“You would think they would be doing some contact tracing, but I was never contacted,” Lee said. She eventually tested negative for the virus.

Lee, who supervises the nurses on her ward, said she doesn’t have a good answer for them when she’s asked what they should do if they don’t feel safe working there. She simply refers them to her shift manager.

“I’ve had to sort of think about do I toe the company line and do what management says, or do I go with my gut and my nursing training,” she said. “What I do tell them is, ‘use your brain and take care of yourself, don’t trust that anyone else is going to take care of you.'”

A few weeks ago, Loren Kennedy, a mental health technician at the hospital, saw on the news a patient had tested positive. When he came back to work, “I was going, hey, we need to get masks, can we get masks?”

“The only way they would allow us to get masks was if we were dealing with a patient,” Kennedy said.

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When his partner, who also works at the hospital, started showing symptoms, she was sent home, Kennedy said. Eventually they both tested positive.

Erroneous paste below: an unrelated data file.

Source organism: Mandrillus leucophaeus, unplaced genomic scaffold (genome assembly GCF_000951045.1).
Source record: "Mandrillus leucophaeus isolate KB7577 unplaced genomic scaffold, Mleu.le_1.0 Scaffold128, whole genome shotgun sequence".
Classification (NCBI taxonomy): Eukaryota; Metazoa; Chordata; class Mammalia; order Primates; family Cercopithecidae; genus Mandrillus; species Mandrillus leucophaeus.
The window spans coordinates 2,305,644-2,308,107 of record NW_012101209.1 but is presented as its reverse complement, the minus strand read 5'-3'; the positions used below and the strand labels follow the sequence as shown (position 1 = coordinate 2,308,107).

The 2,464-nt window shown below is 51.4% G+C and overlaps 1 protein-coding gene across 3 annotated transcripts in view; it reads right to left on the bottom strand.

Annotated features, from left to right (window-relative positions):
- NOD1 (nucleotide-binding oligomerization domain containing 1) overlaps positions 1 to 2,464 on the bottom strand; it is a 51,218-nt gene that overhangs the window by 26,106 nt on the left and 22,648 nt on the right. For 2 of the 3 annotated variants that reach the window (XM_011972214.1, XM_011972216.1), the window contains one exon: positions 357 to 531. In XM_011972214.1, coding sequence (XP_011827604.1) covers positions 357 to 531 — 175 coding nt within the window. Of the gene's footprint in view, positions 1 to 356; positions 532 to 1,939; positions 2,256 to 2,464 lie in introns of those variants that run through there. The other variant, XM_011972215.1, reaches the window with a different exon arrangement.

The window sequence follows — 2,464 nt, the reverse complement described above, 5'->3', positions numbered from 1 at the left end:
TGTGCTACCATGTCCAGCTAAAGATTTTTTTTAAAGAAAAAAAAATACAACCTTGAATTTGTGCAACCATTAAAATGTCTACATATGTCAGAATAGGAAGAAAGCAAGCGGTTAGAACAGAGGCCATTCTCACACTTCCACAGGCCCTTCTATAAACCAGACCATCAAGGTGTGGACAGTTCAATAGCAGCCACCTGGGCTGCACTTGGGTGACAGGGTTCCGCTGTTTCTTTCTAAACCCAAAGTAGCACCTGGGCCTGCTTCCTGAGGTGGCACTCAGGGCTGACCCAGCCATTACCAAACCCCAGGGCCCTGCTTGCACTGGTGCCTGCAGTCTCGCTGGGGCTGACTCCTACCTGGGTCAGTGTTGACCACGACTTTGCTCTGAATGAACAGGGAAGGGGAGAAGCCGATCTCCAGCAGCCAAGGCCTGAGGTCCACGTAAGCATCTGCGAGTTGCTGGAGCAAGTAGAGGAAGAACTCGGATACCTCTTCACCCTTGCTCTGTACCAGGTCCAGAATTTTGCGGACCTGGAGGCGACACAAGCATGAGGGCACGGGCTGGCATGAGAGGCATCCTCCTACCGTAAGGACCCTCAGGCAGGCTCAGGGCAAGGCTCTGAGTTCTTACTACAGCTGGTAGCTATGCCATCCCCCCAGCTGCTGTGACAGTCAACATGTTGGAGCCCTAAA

Staff had been told they could not wear their own masks, as it could frighten patients or create a false sense of safety from the virus. The hospital changed that policy March 31. Around that time, it also created an isolation ward, for patients who have tested positive or are awaiting test results. It is trying to limit movement between wards, to minimize the potential spread of the virus, a DSHS spokeswoman said.

Staff are now being screened when they report to work, but through an “attestation model,” in which they simply sign a form saying they do not have symptoms.

Meanwhile, a registered nurse at the hospital said Western State by late March wasn’t following its own guidelines restricting staffers from moving between different wards.

One day, the hospital assigned that nurse, who didn’t want to be named for fear of retaliation, to one ward before then directing the nurse to instead work on a second ward. The nurse protested, asking to work on the ward originally assigned, and was eventually sent home rather than working a shift.

Mike Yestramski, a psychiatric social worker at the hospital and president of WFSE, said hospital management needs to be more responsive to workers’ concerns.

“Until they start taking this seriously and understand what they are up against,” said Yestramski, “we are going to be fighting a losing battle.”